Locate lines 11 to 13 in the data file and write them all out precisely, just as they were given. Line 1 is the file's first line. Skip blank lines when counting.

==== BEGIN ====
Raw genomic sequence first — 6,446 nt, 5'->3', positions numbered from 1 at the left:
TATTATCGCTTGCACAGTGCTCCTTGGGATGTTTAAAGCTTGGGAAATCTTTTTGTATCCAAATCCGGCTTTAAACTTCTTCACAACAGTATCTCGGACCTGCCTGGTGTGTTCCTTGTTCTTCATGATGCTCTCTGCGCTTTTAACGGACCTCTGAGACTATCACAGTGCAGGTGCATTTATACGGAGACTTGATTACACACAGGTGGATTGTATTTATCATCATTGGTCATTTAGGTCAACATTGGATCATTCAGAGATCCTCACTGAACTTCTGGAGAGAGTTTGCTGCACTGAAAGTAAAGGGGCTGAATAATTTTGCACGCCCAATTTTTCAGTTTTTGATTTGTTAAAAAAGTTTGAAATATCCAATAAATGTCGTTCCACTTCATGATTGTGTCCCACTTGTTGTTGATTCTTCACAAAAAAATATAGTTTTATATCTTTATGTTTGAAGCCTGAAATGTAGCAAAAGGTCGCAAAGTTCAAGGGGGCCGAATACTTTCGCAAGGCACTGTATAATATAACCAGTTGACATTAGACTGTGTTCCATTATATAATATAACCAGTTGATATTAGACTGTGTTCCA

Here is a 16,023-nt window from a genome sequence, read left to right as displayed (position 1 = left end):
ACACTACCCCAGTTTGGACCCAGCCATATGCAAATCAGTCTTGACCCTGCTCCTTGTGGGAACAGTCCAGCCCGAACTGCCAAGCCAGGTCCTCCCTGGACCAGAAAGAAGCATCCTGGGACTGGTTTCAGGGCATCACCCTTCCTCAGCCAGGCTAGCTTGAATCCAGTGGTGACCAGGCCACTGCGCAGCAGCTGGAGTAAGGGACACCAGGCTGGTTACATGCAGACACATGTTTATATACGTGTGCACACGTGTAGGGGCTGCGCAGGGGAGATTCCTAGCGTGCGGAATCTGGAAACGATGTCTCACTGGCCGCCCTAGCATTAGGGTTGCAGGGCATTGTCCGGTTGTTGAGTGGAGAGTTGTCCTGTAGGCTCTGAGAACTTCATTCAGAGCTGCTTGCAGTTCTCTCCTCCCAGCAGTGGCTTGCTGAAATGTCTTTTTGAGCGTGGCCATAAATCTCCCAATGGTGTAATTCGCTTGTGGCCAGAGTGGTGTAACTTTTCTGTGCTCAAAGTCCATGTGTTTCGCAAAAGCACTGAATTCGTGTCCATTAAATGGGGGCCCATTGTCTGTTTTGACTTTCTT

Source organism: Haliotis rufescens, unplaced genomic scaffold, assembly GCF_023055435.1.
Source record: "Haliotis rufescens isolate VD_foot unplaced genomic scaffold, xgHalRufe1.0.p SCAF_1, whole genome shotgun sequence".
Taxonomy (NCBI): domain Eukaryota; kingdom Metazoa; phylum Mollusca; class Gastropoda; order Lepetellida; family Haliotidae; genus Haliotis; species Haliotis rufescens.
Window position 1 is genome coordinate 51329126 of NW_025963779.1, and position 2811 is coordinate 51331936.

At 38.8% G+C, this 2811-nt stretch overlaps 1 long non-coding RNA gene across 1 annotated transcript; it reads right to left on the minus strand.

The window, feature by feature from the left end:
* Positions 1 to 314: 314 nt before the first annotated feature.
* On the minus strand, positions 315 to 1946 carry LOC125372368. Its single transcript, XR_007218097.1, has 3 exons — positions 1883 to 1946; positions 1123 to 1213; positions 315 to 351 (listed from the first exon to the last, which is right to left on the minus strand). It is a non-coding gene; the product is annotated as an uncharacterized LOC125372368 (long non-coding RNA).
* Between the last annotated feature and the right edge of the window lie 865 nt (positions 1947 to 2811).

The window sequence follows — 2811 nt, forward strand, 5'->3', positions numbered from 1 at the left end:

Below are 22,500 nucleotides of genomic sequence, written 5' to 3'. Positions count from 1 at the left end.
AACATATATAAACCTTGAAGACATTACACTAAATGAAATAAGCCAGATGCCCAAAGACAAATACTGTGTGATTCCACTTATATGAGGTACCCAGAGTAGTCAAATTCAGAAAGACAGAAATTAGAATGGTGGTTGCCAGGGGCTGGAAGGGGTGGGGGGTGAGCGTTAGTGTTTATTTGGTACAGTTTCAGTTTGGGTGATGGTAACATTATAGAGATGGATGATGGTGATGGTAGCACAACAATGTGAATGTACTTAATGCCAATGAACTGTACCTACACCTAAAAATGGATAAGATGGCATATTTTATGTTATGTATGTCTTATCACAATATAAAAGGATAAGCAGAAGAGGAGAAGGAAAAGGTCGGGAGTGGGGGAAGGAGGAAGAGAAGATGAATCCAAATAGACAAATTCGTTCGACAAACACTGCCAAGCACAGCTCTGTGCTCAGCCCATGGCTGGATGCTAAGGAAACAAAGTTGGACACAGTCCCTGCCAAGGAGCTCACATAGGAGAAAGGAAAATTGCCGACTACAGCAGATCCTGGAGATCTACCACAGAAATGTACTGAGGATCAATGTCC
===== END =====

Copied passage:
* Positions 1 to 314: 314 nt before the first annotated feature.
* On the minus strand, positions 315 to 1946 carry LOC125372368. Its single transcript, XR_007218097.1, has 3 exons — positions 1883 to 1946; positions 1123 to 1213; positions 315 to 351 (listed from the first exon to the last, which is right to left on the minus strand). It is a non-coding gene; the product is annotated as an uncharacterized LOC125372368 (long non-coding RNA).
* Between the last annotated feature and the right edge of the window lie 865 nt (positions 1947 to 2811).